During Unit 8, students will learn to write expressions to express a calculation, e.g., writing 2 x (8+7) to express the calculation “add 8 and 7, then multiply by 2.” They will also evaluate and interpret expressions, e.g., using their conceptual understanding of multiplication to interpret 3 x (18932 + 921) as being three times as large as 18932+ 921, without having to calculate the indicated sum or product. Students will extend their Grade 4 pattern work by working briefly with two numerical patterns that can be related and examining these relationships within sequences of ordered pairs and in the graphs in the first quadrant of the coordinate plane. Students will also extend their knowledge of the coordinate plane. They will connect ordered pairs of (whole number) coordinates to points on the grid, so that these coordinate pairs constitute numerical objects and ultimately can be operated upon as single mathematical entities. Students will solve mathematical and real-world problems using coordinates.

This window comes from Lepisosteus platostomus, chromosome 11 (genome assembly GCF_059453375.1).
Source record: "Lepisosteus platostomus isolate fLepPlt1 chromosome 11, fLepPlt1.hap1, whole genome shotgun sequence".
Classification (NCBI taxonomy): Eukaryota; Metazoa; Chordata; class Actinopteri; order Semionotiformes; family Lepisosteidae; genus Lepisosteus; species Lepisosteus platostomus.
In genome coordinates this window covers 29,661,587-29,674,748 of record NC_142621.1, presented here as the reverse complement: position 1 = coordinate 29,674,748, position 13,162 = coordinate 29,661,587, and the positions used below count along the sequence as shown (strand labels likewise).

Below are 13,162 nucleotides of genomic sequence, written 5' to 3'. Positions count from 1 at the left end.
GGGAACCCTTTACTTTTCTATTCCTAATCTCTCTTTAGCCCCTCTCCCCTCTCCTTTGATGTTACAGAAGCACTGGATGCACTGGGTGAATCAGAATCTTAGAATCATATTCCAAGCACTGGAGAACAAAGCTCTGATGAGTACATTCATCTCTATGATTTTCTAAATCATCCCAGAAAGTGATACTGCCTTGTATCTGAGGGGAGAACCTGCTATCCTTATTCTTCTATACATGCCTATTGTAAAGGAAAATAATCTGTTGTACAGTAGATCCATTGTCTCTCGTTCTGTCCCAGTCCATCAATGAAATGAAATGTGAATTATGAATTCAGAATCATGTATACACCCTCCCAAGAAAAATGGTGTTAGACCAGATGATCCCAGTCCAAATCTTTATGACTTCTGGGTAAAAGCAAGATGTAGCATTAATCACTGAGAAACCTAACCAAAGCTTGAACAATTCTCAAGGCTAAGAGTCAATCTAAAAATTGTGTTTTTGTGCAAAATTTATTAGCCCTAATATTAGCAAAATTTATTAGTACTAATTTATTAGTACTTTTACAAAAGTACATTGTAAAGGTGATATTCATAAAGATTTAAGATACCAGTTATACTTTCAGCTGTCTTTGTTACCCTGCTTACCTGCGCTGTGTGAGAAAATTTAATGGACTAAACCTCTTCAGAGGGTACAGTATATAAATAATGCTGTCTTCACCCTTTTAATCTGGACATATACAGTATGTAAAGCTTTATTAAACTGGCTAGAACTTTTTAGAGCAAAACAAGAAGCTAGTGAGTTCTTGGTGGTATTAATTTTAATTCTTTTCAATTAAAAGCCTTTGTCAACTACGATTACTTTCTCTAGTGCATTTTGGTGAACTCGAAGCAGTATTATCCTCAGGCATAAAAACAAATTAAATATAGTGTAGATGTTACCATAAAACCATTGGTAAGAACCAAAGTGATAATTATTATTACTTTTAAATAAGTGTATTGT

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Students need to:
- Write simple expressions that record calculations with numbers, and interpret numerical expressions without evaluating them.
- Use a pair of perpendicular number lines, called axes, to define a coordinate system, with the intersection of the lines (the origin) arranged to coincide with the 0 on each line and a given point in the plane located by using an ordered pair of numbers, called its coordinates. Understand that the first number indicates how far to travel from the origin in the direction of one axis, and the second number indicates how far to travel in the direction of the second axis, with the convention that the names of the two axes and the coordinates correspond (e.g., x-axis and x-coordinate, y-axis and y-coordinate).
- Represent real world and mathematical problems by graphing points in the first quadrant of the coordinate plane, and interpret coordinate values of points in the context of the situation.
- Generate two numerical patterns using two given rules. Identify apparent relationships between corresponding terms. Form ordered pairs consisting of corresponding terms from the two patterns, and graph the ordered pairs on a coordinate plane. For example, given the rule “Add 3” and the starting number 0, and given the rule “Add 6” and the starting number 0, generate terms in the resulting sequences, and observe that the terms in one sequence are twice the corresponding terms in the other sequence. Explain informally why this is so.